Legal Alert

Multifamily Update: Rent Control Coalition Analysis, ROFR Proposals, and Algorithmic Pricing

by Roger D. Winston, Edward D. Rogers, Kyle A. DeThomas, and Shanice McClelland
December 7, 2023

Our most recent Alert included details and updates on rent control, proposed FTC regulation of rental housing junk fees, security camera mandates, and new ROFR proposals. Here is a link to the November 15 Alert. Below are some further updates and new developments affecting multifamily properties:

1. Rent Control Coalition

As reported previously, Ballard Spahr represents about 35 multifamily stakeholders in connection with a multitude of rent control and other laws recently enacted or proposed. We continue to closely monitor the Supreme Court of the United States to see if it grants certiorari to one or both of the Takings Clause challenges to the New York rent control law. This week, SCOTUS once again declined to grant or deny certiorari for either of these cases. We recently provided our extensive rent control legal analysis to all Coalition members and are scheduled to meet with Coalition members on Thursday morning, December 14, to discuss this analysis, as well as potential strategies moving forward. If you are not currently a Coalition member but would like to join, please contact us.

2. Urban Land Institute (ULI) Washington Executive Conversation on Rent Control

As part of its Executive Conversations series for Full Members of ULI, have scheduled an Executive Conversation program on February 7, 2024, focusing on rent control and other regulation of multifamily housing, including the impact on affordable housing. Our featured guest for this program will be Montgomery County Councilmember, Andrew Friedson. Executive Conversation programs are limited to 40 participants, so watch for upcoming announcements from ULI Washington about registration (limited to ULI Full Members and one guest).

3. Howard County Housing Multifamily Bills

On November 20, 2023, the Howard County Council heard testimony on Bill 43-2023, which would allow the County to assign its statutory right of first refusal (ROFR) to qualified entities. Peter Engel, Executive Director at the Howard County Housing Commission, recommended changes to Bill 43-2023, including to (i) extend the ROFR assignment period (from 25 to 50 days), and (ii) allow the County to enter into partnerships with ROFR assignees. Industry representatives asserted that the new law would create additional costs and delays in a market that is already over-regulated and capital-constrained.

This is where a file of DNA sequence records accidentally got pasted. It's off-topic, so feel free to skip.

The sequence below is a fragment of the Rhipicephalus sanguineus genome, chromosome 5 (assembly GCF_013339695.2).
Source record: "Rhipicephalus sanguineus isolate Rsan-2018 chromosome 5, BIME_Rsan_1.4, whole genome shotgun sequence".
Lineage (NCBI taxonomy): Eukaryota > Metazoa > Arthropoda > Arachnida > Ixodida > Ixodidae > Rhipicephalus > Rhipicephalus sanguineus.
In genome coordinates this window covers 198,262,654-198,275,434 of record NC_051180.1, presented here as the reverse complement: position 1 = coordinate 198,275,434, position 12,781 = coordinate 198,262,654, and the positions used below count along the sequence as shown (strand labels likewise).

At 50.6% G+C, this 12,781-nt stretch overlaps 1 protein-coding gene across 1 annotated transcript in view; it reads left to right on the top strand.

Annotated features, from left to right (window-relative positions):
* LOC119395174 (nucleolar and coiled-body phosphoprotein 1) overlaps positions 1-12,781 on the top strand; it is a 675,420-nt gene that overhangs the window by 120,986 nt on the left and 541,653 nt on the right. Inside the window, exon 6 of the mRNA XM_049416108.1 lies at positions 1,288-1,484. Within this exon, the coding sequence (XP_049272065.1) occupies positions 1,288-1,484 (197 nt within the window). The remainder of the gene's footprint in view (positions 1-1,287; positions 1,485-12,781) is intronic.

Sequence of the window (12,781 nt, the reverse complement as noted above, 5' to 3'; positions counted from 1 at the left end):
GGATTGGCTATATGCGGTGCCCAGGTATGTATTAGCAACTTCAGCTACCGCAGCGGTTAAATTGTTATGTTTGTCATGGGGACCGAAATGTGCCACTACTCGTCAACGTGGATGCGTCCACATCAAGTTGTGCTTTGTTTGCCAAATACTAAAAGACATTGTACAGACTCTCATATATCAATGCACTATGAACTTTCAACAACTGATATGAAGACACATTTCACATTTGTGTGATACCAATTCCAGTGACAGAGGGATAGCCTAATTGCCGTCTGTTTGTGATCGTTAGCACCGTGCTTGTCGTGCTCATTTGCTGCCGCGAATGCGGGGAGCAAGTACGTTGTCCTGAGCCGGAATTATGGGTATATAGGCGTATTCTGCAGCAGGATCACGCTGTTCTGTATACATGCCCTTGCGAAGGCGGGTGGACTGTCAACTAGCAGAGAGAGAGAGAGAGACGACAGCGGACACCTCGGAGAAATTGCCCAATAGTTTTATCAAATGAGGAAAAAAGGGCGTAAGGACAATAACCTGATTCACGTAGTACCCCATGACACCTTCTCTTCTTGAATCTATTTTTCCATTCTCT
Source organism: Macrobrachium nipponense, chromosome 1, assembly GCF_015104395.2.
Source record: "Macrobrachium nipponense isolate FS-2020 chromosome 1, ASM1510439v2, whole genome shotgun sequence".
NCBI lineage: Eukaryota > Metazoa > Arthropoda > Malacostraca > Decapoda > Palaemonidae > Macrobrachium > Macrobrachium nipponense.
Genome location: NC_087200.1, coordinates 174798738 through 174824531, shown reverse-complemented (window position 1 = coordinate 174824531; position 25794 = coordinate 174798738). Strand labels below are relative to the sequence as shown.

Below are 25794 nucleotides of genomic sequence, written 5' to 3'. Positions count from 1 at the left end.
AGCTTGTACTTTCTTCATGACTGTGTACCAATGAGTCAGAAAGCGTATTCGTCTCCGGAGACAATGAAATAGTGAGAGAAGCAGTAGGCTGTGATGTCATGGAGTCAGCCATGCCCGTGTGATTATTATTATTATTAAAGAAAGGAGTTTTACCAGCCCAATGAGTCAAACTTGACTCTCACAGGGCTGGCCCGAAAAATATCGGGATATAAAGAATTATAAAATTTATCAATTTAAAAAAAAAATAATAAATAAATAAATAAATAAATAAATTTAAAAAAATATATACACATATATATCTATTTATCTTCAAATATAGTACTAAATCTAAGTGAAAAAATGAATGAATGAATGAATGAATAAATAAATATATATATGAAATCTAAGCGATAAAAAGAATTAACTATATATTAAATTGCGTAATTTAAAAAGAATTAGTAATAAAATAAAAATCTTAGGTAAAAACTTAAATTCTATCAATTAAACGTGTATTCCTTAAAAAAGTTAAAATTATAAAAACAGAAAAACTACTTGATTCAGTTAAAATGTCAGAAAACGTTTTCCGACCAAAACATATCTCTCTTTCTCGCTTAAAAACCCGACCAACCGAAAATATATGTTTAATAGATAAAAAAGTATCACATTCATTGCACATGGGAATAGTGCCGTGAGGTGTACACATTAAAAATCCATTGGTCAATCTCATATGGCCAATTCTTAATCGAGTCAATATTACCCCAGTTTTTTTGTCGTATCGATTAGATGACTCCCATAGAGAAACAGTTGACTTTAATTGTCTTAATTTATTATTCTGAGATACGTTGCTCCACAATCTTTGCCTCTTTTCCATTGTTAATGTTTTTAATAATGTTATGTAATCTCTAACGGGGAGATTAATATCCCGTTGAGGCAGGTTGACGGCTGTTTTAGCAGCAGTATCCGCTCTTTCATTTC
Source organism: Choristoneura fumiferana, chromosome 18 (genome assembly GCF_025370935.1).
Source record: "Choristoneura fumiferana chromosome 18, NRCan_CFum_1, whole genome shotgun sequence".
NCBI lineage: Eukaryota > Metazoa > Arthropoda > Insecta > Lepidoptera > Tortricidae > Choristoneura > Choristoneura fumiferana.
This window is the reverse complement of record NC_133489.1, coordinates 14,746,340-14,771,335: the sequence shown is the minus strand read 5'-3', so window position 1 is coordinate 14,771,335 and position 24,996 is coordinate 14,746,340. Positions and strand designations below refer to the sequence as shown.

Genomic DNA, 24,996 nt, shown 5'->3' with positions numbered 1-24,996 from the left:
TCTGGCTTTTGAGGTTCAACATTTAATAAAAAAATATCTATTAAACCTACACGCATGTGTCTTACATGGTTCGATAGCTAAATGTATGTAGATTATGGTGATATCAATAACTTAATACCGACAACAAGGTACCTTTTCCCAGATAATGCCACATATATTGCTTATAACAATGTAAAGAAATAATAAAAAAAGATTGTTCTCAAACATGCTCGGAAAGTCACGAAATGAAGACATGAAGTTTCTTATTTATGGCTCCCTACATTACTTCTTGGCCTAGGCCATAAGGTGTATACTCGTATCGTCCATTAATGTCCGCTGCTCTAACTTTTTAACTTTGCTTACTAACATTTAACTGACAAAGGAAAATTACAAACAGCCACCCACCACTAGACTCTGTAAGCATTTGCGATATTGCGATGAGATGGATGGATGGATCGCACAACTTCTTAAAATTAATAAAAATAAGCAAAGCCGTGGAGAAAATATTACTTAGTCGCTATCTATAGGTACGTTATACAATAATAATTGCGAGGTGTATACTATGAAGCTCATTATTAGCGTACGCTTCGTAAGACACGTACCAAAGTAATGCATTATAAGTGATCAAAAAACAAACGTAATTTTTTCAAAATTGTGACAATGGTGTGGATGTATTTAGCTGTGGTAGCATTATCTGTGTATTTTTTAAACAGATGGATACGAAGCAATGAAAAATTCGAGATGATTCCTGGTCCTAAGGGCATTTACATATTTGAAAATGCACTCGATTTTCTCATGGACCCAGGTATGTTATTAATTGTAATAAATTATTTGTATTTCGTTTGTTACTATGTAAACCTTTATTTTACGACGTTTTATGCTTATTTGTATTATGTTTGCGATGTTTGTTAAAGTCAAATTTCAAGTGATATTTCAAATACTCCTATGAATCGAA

During a subsequent County Council meeting on December 4, 2023, discussions on both Bill 43-2023 and Bill 44-2023 were tabled until the next legislative session – which has yet to be scheduled. Bill 44-2023 would limit rent increases to the lesser of 5% plus inflation, or 10% for approximately 18,000 units (67%) of the multifamily dwellings in Howard County. According to the Fiscal Impact Statement for Bill 44-2023, the Office of Consumer Protection is recommending a new Landlord-Tenant Affairs Division be established to implement and enforce the new law.

4. Montgomery County Expanded ROFR Bill

As discussed in prior Alerts, Expedited Bill 38-23 will expand the County’s ROFR law to permit the assignment of ROFR rights – similar to Bill 43-2023 proposed in Howard County, and the law currently in effect in Prince George’s County. A memorandum submitted to the Planning, Housing, and Parks (PHP) Committee on November 29, 2023, identifies a number of issues for consideration, including the possibility of a seven-business-day initial evaluation deadline (similar to Prince George’s County law) and whether the related regulations should be adopted under Method (2) – which requires County Council approval – as opposed to under Method (3)– which may be adopted by the County Executive without County Council input. The memo also includes several technical and clarifying amendments recommended by the Department of Housing and Community Affairs (DHCA) in response to ongoing discussions with stakeholders, including Ballard Spahr. The PHP Committee, chaired by Andrew Friedson, will hold a work session on Expedited Bill 38-23 on December 11, 2023, and another work session is expected in January. We met with Councilmember Friedson this week and provided him with data to support the changes we are seeking.